Aesthetic Fillup: Gas Stations

Brandon Baunach

The design of gas stations is mostly stripped down to that required for bare function. The inextricable relationship of the aesthetics of modernism to that of the automobile begs a different approach, one that fulfills the traditional function of a gas station but also reflects shifting movements within design. Just like the cars that have driven up to utilize them, these gas stations represent design principles contemporary to the time in which they were constructed.

Imagining the Future

R.W. Lindholm Service Station / Frank Lloyd Wright 1930 (bullt 1956)

In Frank Lloyd Wright’s vision of the future, Broadacre City, the gas station was seen as a place that was integral to the development of the decentralized city. In his vision, the gas station would be a community gathering space of “significant” design. A second story meeting room in this gas station aspired to become a node of activity centered around the common-day task of refueling.

© Minnesota Historical Society

Aesthetic Equivalent

Nun’s Island Service Station / Mies van der Rohe 1968

The development of Nun’s Island in Montreal provided several commissions to Mies van der Rohe. There, he built several apartment buildings and this gas station. The pure miesian language of steel and glass relates perfectly to its industrial use and also provides a degree of transparency against the backdrop of its forested surroundings. The function of this building is true to its machine-like form. Currently, the structure is undergoing renovation after being closed for a number of years.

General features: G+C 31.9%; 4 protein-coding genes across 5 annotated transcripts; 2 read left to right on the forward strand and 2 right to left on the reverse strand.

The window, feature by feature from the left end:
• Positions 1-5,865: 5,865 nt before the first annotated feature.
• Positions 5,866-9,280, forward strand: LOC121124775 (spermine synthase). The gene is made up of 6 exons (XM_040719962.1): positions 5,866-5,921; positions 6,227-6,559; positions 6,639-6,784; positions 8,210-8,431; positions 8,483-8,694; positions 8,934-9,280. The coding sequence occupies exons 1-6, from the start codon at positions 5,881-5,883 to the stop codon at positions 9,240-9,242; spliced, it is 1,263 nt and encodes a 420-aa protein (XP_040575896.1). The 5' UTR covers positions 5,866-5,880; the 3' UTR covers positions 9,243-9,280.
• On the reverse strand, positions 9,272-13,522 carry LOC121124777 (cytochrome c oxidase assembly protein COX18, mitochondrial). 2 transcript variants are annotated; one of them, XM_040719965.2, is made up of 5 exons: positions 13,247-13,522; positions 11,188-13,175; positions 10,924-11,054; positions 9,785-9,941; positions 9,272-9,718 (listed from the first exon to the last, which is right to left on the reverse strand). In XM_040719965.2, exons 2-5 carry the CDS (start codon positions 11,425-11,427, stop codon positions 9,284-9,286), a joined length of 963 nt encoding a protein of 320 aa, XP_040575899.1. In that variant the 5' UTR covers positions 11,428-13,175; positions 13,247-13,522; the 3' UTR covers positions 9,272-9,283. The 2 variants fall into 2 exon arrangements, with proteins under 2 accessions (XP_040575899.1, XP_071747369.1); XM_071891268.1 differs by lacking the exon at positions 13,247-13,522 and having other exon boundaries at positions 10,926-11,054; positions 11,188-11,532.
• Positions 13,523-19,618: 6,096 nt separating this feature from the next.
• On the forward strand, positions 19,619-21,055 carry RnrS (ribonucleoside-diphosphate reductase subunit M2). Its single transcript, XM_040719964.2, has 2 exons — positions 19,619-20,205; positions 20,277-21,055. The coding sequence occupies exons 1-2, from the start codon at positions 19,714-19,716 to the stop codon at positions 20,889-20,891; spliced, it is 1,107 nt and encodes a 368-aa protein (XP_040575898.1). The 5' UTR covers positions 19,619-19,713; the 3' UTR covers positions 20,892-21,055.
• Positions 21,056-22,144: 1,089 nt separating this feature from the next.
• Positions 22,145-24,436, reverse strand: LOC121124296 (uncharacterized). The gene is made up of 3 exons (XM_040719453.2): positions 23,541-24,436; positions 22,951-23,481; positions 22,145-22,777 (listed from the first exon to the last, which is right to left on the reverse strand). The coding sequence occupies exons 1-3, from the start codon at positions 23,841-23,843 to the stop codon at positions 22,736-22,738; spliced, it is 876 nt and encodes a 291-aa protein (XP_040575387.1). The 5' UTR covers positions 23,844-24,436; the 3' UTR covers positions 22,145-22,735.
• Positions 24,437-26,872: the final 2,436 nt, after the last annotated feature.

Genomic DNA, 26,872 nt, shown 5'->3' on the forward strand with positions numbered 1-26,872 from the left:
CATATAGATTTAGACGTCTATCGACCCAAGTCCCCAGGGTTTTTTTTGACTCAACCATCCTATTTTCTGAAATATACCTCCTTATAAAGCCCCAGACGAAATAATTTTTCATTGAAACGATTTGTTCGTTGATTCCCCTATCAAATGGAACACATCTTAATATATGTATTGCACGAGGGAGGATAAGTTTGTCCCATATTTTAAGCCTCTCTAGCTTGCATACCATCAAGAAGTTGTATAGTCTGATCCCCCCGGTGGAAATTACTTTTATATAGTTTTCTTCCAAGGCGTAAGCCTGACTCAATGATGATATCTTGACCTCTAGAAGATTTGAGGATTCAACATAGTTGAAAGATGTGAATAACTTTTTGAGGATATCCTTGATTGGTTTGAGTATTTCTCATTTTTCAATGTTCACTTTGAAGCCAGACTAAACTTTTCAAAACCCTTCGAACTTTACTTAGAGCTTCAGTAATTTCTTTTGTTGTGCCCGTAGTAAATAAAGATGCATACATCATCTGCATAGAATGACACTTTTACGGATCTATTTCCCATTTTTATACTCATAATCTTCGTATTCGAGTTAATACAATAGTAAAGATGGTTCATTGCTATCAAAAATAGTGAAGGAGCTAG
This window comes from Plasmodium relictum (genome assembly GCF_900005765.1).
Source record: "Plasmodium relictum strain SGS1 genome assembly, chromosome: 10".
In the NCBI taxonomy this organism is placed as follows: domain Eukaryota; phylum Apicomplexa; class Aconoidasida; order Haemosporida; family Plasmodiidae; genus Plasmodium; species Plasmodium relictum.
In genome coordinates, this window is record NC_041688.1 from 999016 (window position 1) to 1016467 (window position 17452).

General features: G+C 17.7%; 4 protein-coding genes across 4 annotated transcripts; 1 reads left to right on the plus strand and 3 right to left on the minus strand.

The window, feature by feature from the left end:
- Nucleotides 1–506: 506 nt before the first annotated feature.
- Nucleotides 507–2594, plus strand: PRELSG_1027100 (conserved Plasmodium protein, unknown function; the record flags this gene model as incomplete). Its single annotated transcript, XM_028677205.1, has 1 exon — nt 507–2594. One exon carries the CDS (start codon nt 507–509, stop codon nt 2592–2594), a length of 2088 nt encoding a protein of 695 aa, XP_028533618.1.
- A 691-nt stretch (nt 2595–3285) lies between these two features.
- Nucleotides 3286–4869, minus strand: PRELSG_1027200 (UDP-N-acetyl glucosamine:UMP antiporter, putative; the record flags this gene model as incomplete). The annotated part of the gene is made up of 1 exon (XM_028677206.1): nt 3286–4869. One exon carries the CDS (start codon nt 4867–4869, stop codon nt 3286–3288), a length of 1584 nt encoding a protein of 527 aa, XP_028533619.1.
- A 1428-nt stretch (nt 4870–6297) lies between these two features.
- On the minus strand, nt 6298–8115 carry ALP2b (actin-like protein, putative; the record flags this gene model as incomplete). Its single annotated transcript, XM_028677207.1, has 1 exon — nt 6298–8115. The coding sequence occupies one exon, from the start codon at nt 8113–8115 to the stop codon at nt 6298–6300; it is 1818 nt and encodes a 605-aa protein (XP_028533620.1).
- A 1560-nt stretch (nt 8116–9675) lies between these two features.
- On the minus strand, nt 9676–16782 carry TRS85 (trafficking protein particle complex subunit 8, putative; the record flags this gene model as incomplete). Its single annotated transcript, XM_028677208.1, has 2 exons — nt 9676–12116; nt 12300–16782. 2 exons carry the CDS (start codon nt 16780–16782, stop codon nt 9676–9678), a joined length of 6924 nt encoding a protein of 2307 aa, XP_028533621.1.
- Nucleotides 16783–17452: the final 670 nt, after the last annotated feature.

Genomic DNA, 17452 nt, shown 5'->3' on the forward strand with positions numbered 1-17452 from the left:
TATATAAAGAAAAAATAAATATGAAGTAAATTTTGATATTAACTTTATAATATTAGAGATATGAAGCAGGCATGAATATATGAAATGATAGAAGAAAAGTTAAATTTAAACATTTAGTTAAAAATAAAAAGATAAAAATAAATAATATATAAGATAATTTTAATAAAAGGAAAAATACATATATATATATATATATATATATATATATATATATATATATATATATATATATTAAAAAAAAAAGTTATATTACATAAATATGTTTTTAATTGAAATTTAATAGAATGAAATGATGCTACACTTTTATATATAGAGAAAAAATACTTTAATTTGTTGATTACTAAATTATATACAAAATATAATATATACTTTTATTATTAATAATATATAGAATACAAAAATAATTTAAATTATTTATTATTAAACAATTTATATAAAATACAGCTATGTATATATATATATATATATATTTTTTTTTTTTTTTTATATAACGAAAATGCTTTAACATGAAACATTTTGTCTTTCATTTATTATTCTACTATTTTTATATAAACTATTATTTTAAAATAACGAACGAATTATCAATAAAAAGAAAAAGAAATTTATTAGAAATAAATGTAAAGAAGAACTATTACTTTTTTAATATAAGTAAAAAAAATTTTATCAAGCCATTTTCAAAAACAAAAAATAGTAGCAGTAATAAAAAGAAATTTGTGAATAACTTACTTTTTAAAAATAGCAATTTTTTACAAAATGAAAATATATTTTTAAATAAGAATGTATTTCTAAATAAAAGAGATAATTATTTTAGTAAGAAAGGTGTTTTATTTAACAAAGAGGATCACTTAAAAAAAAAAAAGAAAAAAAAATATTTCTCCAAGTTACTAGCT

© Montrealais

Prefab Production

Gas Station / Jean Prouvé

Ideas of portability and prefabrication are present in this project. Prouve created a lightweight gas station that anticipated the process its deployment, and deconstruction—envisioning its use at multiple locations. This sustainable approach foreshadowed similar ideas in architecture.

© Sandstein

Repsol-Service Station / Foster + Partners 1996-1997

This prefab gas station system by Foster + Partners is deployed in a similar way to the everyday gas station. The module (replicating hypar geometries in steel) it is replicated across multiple locations. The system can adapt to each site by being implemented at multiple densities, heights, and colors while still preserving a similar character. This lightweight construction learns from the strategies tested by Prouvé with on a greater scale.

© Christopher C North

Greening Black Gold

Helios House / Office dA

The first LEED certified gas station in the US, the BP Helios House incorporates a myriad of sustainable practices to minimize energy consumption within the station. Formerly a conventional gas station, a recyclable faceted steel skin was attached to the existing canopy. Within this skin, runoff is funneled into cisterns minimizing the gas station’s impact on the surrounding area. Solar panels sit on the roof offsetting the station’s energy consumption.

© Brandon Baunach

When gas stations have truly been designed they have been markers of forward thinking contemporary ideas in design. With shifting models of energy production in the pipeline for vehicles, it will be interesting how design will intersect with these new models of energy distribution.

References: Wikipedia, R.W. Lindholm Service Station, Helios House,

Photographs: Flickr: Brandon Baunach, Minnesota Historical Society, Wikimedia: Montrealais, Wikimedia: Sandstein, Flickr: bigdogYVR, Jesse Ganes

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About this author
Cite: Jesse Ganes. "Aesthetic Fillup: Gas Stations" 15 Aug 2011. ArchDaily. Accessed . <> ISSN 0719-8884

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